The St. Louis Police Department will undergo an independent, outside review of its operations in an effort to improve community policing, protect civil rights and reduce violent crime, city officials said Wednesday.
The review was announced by Mayor Lyda Krewson, Public Safety Director Judge Jimmie Edwards, and Police Commissioner Chief John Hayden, in partnership with the Urban League of Metropolitan St. Louis.
“This is about acknowledging that Black Lives Matter, and that in our City, far too many Black lives are lost to violence,” Krewson said in a statement. “It is about believing that community policing and the duty to intervene are essential, and that continued de-escalation, implicit bias, and racial equity training are critical.”
St. Louis County Executive Sam Page announced a similar review of the county police force on Monday, with comparable goals.
St. Louis often has one of the nation’s highest murder rates. The city and county also have been roiled by protests and violence, including during protests sparked by the death of George Floyd in Minneapolis.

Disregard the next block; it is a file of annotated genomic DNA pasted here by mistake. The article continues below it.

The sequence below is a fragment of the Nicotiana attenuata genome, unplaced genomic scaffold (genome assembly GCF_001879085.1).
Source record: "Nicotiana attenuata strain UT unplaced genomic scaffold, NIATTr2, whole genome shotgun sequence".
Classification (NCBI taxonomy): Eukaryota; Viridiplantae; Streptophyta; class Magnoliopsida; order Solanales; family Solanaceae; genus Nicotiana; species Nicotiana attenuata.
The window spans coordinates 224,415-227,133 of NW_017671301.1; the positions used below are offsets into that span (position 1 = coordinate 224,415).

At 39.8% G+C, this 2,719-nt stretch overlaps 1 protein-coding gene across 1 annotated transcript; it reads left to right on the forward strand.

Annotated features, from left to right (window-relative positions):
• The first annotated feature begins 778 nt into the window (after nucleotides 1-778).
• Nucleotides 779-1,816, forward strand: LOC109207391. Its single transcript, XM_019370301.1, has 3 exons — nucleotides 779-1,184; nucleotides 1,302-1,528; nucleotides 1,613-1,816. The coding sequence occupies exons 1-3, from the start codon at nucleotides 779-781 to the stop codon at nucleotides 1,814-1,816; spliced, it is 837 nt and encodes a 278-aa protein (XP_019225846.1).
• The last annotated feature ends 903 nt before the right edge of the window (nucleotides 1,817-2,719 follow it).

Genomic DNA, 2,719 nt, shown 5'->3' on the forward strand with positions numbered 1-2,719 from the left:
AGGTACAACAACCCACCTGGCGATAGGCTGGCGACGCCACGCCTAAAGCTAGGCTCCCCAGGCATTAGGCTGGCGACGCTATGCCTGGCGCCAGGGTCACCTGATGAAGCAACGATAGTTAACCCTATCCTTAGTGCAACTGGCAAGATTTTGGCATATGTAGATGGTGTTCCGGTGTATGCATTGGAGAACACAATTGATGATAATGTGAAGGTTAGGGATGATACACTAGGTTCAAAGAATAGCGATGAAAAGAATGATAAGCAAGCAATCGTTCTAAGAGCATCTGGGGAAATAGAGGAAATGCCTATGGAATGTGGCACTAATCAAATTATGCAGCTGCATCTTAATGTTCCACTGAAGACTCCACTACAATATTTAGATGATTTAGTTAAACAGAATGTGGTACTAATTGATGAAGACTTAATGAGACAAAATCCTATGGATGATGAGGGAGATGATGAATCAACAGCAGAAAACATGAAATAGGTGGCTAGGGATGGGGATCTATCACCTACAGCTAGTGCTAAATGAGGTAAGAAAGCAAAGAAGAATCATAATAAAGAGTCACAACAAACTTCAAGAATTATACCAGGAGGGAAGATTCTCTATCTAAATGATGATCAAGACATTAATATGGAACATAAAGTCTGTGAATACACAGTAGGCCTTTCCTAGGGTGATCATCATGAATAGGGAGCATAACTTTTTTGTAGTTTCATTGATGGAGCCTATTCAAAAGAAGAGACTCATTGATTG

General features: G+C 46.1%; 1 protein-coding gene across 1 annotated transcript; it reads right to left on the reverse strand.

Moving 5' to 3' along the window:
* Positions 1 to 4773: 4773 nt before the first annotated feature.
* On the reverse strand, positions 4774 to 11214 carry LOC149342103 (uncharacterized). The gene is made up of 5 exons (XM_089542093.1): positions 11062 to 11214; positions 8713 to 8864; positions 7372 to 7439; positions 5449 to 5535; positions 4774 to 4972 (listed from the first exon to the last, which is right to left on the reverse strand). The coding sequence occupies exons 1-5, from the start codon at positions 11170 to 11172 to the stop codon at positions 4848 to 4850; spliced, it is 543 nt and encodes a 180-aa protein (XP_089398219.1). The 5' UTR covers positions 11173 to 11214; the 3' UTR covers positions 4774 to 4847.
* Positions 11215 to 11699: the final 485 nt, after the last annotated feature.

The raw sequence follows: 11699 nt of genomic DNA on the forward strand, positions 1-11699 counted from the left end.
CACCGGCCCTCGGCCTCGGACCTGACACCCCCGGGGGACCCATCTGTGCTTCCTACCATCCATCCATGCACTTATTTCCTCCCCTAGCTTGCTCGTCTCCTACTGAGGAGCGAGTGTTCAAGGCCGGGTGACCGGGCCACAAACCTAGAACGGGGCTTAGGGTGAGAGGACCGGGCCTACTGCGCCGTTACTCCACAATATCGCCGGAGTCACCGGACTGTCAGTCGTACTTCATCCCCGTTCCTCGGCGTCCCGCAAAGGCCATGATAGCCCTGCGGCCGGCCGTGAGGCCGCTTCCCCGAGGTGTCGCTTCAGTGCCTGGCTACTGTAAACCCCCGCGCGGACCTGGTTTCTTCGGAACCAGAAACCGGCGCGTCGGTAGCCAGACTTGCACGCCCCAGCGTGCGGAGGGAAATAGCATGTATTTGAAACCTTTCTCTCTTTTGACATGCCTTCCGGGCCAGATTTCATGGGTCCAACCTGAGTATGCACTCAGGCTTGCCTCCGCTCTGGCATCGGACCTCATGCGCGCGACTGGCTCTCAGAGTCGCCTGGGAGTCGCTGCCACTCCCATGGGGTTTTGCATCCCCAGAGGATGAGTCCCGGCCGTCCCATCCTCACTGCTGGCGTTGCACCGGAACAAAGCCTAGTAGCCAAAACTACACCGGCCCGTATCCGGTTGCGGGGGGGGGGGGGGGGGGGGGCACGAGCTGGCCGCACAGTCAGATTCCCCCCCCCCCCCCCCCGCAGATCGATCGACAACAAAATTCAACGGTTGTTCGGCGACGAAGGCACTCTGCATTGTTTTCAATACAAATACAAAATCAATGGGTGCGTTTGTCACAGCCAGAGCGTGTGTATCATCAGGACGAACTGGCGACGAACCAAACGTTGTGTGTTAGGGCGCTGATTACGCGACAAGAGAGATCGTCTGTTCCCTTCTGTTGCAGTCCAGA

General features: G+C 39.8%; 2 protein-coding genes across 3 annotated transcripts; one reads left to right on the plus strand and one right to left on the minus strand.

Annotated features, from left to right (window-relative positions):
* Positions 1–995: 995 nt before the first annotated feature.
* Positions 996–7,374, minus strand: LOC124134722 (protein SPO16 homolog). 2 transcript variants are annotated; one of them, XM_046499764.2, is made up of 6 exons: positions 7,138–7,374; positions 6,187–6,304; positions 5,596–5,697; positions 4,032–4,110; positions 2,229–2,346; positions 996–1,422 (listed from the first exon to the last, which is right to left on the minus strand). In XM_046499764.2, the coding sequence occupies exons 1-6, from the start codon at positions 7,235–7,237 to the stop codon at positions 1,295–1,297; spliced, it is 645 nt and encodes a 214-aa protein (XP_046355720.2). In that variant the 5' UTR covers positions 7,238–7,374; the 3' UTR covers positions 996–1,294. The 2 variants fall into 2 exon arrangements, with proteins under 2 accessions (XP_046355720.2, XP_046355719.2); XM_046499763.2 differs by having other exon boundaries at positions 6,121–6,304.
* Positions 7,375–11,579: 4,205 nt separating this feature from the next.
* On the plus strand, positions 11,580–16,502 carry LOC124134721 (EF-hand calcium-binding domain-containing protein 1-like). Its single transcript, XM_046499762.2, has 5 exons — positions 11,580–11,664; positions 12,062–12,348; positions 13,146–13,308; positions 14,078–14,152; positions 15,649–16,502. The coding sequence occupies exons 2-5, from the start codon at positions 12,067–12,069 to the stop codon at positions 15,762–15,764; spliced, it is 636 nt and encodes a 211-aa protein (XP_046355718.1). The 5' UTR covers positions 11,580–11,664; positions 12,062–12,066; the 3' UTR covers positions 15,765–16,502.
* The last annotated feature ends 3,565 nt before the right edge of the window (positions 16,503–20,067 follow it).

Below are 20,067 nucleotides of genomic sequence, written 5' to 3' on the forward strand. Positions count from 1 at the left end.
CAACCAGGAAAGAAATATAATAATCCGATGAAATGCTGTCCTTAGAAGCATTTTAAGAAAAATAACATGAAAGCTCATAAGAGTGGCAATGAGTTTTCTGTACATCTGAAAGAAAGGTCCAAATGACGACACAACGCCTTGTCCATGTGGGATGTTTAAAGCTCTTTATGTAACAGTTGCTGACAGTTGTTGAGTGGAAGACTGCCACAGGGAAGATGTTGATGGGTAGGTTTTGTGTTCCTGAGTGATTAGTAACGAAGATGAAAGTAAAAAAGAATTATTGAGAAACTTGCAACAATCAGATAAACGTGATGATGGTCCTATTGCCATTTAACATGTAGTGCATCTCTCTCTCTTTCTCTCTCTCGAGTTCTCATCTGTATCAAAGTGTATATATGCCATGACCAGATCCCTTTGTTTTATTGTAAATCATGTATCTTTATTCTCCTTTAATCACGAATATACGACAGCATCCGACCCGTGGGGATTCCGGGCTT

Four police officers were shot and a retired St. Louis County police captain was killed while responding to looting at a pawnshop when protests turned violent earlier this month.
The region also saw weeks of violence when 18-year-old Michael Brown, who was Black, was killed by a white police officer in Ferguson in 2014, and again in 2017 when a white former St. Louis police officer, Jason Stockley, was acquitted in the death of a Black suspect.
The St. Louis city police also have been in a long-standing dispute with St. Louis Circuit Attorney Kim Gardner, a Black woman, who has sued the city, police union and others, alleging that they are part of a co-ordinated and racist conspiracy to force her out of office.
The St. Louis city review, which is scheduled to start this month, will focus on cultural diagnosis, resource allocation, tools and technologies, crime control strategies and collaboration, the news release said.
“This is a valuable opportunity to bring on fresh ideas and new approaches that worked successfully in other cities and provide us with an analysis and recommendations to improve our departments and our community,” Krewson said.
Charles Ramsey, a Black retired Philadelphia and Washington D.C. police chief, will lead the review. He led a similar effort in Chicago in 2016 after controversy erupted when a video was released showing a white officer fatally shooting a Black man, Laquan McDonald. Ramsey was co-leader of President Barack Obama’s Task Force on 21st Century Policing.
Ramsey and Daniel Oates, former police chief in Aurora, Colorado, and Miami Beach, Florida, will conduct the county review.
Both reviews are being funded by the Regional Business Council and member companies of Civic Progress, an organization of top executives from the region’s largest private sector employees.
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